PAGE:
The Air Band lets you bring out the sun in your music. It has two settings that you should try every-time you use that band. Because of how phase sensitive the very high end of the spectrum is, it is best to try both YIN and YANG settings when you use this band. One should present itself as the best one every time. Seasoned engineers will hear some similarities with reputable analog eq smoothness on the high-end
Each Sugar Band can be muted individually. When a band is muted it turns off its processing and leaves the other bands untouched. Cmd + click (Ctrl + click for windows), will mute all the other bands EXCEPT the one you just clicked on.
This fader changes the input gain into Sugar processing path. Use it to boost the volume of quiet sources, or to make the processing more colorful by hitting it harder (with moderation, of course, let's not be unnecessary brutes).
On Stereo tracks, Sugar can function either in Stereo or Mid/Side modes. Mid Side is useful when working on full mixes (for 2Bus processing or mastering for example) because it allows to process the middle and sides differently.
Great to save a thin bass drum on an otherwise good mix.
HIDDEN TRICK : if you click on the stereo mode switch while holding CMD, Sugar will copy your settings from one mode to the other one.
This big knob lets you raise or lower all 4 (or 8 M/S) Sugar faders at once. Think of it as a master VCA for the Sugar faders.
It is very handy when you have the exact combination you like but want a little more or a little less of it. It doesn't affect the amount of dry signal going through the filters and saturation, only the Sugar band processing.
This is the heart of Sugar. This is where your dry unprocessed signal is blended with your Sugar processed signal.
This lets you hear what the 4 Sugar bands are adding to your material in isolation (it's effectively a solo button for the Sugar process). It's very useful when you need to understand what is going on and to precisely craft your tone, especially when playing with the low end. When activated, the dry unprocessed signal is muted.
Enable this to get help from Sugar in compensation for the big amounts of energy it generates, especially in the low end. Unless you want to use Sugar as a gain tool to boost quiet sources, this control can be left on at all times.
When activated, you will see the Output Fader move up and down as you tweak the faders of the 4 Sugar bands. It has been tuned to the most common sources and its purpose is to help you dial your settings faster without being startled by big level changes. It is always better to compare processed and unprocessed signal at the same level in order not to be fooled by increased loudness. This function does just that, but in real time.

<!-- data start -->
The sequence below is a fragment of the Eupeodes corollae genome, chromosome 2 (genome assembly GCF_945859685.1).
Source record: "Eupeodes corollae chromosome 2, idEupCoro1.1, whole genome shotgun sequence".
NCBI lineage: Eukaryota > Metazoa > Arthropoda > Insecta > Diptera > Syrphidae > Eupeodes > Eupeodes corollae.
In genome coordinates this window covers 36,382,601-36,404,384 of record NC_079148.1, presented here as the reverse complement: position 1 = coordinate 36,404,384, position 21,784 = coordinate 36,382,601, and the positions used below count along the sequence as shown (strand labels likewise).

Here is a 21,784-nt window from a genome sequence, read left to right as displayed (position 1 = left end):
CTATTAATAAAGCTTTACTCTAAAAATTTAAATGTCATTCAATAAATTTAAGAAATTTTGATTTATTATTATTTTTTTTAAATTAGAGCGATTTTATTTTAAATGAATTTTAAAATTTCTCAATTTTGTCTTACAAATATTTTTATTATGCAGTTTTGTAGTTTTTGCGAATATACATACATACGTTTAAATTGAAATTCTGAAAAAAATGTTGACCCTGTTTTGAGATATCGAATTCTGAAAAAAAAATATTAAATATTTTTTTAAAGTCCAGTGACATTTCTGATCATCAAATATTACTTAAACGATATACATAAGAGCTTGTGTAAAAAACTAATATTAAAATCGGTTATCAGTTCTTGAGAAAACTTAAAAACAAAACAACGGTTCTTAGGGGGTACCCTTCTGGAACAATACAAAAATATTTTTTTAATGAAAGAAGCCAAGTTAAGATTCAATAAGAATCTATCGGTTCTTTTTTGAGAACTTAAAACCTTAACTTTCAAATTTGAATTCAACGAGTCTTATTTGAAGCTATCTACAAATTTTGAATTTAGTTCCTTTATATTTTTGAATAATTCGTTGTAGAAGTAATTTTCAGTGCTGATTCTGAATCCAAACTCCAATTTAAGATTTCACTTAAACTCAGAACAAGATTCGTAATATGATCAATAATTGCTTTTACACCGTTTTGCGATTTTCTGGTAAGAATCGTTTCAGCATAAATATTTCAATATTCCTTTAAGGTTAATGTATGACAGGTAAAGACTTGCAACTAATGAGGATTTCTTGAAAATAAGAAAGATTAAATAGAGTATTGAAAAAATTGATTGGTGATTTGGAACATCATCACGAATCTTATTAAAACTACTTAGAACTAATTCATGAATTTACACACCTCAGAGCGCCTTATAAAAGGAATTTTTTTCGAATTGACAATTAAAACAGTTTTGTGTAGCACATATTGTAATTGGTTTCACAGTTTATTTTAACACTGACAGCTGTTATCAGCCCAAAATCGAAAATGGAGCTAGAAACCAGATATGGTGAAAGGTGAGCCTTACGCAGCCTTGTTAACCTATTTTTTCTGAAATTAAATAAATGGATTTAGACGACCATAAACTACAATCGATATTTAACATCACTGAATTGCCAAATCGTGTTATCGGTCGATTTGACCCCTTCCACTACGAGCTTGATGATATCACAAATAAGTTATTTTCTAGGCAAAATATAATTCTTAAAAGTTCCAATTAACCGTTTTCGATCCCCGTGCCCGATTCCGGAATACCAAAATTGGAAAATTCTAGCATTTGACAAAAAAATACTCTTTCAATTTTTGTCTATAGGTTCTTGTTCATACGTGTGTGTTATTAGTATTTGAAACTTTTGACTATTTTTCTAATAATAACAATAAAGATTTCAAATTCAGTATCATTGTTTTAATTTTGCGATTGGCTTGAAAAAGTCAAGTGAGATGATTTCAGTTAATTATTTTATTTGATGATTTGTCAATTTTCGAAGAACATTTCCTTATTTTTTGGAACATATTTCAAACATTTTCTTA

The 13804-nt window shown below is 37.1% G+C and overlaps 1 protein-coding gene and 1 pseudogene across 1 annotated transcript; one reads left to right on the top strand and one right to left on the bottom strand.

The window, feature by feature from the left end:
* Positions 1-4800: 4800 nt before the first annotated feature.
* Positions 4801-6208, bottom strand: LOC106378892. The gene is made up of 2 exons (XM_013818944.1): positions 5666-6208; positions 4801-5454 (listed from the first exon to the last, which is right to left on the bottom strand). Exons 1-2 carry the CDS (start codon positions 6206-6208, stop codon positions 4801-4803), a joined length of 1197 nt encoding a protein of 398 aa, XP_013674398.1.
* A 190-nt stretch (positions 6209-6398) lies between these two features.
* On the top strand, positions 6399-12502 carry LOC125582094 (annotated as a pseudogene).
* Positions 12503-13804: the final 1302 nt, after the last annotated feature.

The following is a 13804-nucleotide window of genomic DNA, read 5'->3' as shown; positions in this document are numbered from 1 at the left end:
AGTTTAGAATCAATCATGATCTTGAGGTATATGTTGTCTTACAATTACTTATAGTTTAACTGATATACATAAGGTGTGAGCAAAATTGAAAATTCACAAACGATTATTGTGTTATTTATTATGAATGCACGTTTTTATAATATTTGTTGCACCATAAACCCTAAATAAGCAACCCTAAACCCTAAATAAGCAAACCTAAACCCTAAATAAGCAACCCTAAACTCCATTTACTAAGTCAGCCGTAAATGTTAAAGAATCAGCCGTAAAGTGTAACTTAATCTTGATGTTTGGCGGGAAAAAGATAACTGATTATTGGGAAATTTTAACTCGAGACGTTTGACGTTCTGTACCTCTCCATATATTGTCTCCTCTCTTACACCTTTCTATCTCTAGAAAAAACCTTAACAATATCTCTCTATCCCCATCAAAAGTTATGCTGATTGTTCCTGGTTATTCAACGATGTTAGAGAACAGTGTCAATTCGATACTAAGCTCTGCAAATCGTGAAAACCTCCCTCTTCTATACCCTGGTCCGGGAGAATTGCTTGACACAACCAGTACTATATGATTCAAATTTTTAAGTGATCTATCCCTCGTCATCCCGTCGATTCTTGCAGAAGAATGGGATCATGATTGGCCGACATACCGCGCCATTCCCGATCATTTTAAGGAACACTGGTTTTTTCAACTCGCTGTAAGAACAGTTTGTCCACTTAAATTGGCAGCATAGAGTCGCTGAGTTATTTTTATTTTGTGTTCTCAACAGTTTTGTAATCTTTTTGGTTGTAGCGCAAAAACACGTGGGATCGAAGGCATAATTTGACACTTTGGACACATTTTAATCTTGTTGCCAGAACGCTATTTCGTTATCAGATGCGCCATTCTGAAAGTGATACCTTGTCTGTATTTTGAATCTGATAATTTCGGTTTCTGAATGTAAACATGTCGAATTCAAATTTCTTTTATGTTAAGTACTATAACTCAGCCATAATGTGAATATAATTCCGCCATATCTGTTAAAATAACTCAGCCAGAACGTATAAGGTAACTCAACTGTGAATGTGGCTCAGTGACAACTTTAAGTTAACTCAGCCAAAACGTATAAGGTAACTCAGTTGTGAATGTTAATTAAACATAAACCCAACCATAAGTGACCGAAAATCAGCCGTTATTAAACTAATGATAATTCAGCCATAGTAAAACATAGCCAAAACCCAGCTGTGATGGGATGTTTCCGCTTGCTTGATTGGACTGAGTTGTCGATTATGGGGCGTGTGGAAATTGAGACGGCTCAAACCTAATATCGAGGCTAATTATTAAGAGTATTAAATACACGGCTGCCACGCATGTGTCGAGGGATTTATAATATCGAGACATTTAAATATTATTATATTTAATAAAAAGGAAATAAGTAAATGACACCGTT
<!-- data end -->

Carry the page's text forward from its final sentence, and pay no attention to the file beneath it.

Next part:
Sugar processing level depends on the source material and this Level Management function cannot be 100% accurate. If you feel like it did too much or not enough, you can always grab your Output volume fader and fine tune your gain staging. Once your done adjusting, the Level Management will take into account your new gainstage the next time you tweak your Sugar settings,
This fader adjusts the Output Volume of Sugar at the very end of the processing path, useful to fine tune how hard you hit the next plugin or mix bus.
Sugar Filters can be either off, Classic or Linear, depending on the linear phase mode enabled from the settings button. The Classic mode is an IIR minimum phase algorithm, thus the Classic name. The Linear Phase mode is useful to prevent any phasing or phase cancellation happening when Sugar is used on a send bus, or on tracks having correlating content, (like multi-miked drum-kits, or in parallel processing situations). Linear Phase mode introduces additional latency (you might need to stop the transport bar in your DAW after changing that parameter so it could update its delay compensation system properly).
This filter acts on the whole signal, after the Dry and Sugar Wet signals have been blended together at the Jog wheel. It has either a -12 or -48 dB/octave curve. This is very useful to carve out whatever unnecessary bottom is being generated by the Sugar Low and Medium bands.
Enable this to engage a -48 dB/octave slope for both filters instead of the standard -12 dB/octave. Try this when you've added a lot of level with the Low Band to sharply cut what you don't need at the very bottom without compromising Sugar benefits.
This filter acts on the whole signal, after the Dry and Sugar Wet signals have been blended together at the Jog wheel. It has either a -12 or -48 dB/octave curve. This is very useful to tame any high end energy generated by the High and Air bands that are unnecessary to your purpose. It's also great for special effects.
This control changes the amount of signal gain into the saturation. Sugar Saturation section is post everything and pre Output Fader. Careful attention was given to the gainstage of every algorithm in order to avoid volume jumps and guarantee unity gain as much as possible regardless of the amount of saturation you dial in.
Sugar Saturation circuits happen after all other processes. They are ranked from mild to obnoxious. DRIVE is useful to bring out harmonics without destroying the signal, DISTORT is one step beyond and adds aggression to your material. CRUSH is beyond that and is not very polite at all.